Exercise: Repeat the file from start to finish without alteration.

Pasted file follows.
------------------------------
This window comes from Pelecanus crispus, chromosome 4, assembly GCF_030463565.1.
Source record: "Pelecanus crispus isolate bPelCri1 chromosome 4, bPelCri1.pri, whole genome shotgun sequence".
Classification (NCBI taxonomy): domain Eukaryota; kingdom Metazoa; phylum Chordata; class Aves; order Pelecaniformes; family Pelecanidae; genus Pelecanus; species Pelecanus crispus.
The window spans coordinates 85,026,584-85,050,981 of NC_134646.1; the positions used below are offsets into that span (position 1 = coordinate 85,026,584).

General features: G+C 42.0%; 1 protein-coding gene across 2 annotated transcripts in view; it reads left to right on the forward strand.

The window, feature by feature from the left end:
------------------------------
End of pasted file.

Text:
This window comes from Pelecanus crispus, chromosome 4, assembly GCF_030463565.1.
Source record: "Pelecanus crispus isolate bPelCri1 chromosome 4, bPelCri1.pri, whole genome shotgun sequence".
Classification (NCBI taxonomy): domain Eukaryota; kingdom Metazoa; phylum Chordata; class Aves; order Pelecaniformes; family Pelecanidae; genus Pelecanus; species Pelecanus crispus.
The window spans coordinates 85,026,584-85,050,981 of NC_134646.1; the positions used below are offsets into that span (position 1 = coordinate 85,026,584).

General features: G+C 42.0%; 1 protein-coding gene across 2 annotated transcripts in view; it reads left to right on the forward strand.

The window, feature by feature from the left end: